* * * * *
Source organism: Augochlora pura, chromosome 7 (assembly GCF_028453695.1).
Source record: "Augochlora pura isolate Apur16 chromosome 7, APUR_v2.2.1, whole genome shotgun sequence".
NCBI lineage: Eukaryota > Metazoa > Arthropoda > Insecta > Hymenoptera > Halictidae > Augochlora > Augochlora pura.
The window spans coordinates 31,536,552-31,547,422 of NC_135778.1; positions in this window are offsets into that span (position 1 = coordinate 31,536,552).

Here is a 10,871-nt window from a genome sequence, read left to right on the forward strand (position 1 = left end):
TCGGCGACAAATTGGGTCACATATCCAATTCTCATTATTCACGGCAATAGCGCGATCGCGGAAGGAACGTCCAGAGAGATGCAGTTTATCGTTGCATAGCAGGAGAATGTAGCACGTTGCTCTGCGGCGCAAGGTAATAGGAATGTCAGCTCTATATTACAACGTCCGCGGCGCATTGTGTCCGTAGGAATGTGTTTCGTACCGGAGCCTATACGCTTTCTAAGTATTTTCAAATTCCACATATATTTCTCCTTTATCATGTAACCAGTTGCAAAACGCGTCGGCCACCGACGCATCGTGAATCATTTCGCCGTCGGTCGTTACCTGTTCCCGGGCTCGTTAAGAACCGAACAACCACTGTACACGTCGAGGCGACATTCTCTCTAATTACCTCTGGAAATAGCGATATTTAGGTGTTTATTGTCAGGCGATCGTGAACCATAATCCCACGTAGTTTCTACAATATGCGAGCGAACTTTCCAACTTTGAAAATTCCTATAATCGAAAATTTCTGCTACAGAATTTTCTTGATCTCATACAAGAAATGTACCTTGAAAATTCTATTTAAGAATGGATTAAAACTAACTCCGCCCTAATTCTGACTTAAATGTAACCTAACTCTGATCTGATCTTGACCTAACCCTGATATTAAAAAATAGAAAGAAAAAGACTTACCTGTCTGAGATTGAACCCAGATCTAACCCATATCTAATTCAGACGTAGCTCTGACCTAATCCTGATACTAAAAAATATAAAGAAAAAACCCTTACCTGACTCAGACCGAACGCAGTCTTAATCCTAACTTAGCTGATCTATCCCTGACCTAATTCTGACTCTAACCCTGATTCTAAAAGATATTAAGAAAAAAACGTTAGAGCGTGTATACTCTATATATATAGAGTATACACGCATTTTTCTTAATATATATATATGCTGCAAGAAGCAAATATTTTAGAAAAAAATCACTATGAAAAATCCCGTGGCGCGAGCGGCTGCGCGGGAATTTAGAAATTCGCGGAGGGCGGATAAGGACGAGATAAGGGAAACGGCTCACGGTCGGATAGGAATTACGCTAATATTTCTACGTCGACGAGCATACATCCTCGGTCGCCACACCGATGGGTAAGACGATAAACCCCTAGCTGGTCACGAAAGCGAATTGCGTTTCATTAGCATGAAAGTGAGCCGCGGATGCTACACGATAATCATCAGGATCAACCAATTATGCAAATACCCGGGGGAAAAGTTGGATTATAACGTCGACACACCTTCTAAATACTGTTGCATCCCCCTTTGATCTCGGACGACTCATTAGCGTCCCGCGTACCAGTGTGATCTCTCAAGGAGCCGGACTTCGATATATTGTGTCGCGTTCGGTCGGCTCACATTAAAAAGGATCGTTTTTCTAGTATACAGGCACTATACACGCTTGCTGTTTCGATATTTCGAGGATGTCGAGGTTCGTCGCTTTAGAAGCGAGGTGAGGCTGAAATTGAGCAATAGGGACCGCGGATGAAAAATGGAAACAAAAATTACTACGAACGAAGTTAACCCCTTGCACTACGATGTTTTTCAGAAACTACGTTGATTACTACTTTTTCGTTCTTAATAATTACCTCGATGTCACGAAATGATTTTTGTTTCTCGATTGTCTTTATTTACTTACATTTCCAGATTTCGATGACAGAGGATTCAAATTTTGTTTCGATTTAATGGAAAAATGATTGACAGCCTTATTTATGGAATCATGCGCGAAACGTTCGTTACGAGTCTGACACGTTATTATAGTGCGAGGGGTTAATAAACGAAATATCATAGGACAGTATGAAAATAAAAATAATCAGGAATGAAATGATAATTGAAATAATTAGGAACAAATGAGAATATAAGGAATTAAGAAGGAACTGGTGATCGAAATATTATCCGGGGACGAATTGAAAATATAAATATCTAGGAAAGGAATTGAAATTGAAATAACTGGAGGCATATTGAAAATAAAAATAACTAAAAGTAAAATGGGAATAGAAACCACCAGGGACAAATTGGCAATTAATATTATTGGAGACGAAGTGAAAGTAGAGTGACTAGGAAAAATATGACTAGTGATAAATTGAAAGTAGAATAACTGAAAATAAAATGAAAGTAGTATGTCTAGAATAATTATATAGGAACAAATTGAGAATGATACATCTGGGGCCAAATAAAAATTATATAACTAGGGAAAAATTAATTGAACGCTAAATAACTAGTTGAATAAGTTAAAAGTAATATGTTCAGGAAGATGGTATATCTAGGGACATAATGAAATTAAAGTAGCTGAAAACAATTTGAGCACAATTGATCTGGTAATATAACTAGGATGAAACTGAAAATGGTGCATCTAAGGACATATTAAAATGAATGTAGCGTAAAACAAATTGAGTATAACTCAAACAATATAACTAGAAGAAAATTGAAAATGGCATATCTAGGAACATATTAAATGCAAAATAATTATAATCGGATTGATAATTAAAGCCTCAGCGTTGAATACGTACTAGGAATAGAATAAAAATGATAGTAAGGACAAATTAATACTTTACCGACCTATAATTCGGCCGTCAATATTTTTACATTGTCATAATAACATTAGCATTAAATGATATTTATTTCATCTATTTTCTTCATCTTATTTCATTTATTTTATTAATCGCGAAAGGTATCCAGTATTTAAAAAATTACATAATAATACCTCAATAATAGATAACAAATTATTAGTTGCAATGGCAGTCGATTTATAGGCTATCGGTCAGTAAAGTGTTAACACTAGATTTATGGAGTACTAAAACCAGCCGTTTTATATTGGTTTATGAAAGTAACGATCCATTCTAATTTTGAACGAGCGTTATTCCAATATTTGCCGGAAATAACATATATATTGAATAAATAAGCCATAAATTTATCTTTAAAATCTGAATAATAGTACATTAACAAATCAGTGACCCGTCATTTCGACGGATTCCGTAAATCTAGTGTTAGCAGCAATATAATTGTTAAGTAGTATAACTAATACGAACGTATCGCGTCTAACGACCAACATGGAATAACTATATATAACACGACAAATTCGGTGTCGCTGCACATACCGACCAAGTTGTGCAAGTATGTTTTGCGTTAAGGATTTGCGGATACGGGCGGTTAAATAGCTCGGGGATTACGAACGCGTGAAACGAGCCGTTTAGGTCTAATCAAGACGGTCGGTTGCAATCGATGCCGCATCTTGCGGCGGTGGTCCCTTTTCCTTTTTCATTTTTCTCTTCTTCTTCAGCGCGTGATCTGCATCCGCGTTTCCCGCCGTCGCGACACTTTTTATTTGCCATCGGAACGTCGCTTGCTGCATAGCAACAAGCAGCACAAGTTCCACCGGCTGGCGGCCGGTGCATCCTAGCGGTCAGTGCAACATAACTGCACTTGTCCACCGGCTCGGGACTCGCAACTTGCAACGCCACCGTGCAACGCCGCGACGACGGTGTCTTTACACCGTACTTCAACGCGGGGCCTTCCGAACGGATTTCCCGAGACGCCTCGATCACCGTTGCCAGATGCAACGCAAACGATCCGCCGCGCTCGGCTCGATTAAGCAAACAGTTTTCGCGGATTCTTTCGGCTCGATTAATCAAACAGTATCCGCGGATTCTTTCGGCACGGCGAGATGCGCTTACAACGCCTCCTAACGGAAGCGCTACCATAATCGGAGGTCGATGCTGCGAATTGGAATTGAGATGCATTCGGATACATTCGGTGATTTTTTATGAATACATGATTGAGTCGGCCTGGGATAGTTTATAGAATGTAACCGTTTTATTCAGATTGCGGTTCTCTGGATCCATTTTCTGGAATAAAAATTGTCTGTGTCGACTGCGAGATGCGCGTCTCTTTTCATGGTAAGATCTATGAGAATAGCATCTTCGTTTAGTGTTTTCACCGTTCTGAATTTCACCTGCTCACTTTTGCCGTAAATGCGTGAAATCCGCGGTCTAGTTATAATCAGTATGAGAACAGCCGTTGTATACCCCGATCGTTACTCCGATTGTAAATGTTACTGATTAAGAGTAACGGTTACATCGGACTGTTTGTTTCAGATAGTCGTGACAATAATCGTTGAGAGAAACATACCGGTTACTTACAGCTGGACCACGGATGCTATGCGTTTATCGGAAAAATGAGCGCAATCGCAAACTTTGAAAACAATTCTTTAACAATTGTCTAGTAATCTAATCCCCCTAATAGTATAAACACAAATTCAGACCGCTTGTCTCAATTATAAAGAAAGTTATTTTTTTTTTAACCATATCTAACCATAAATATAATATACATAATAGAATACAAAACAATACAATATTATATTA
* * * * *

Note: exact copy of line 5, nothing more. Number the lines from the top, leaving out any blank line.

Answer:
Here is a 10,871-nt window from a genome sequence, read left to right on the forward strand (position 1 = left end):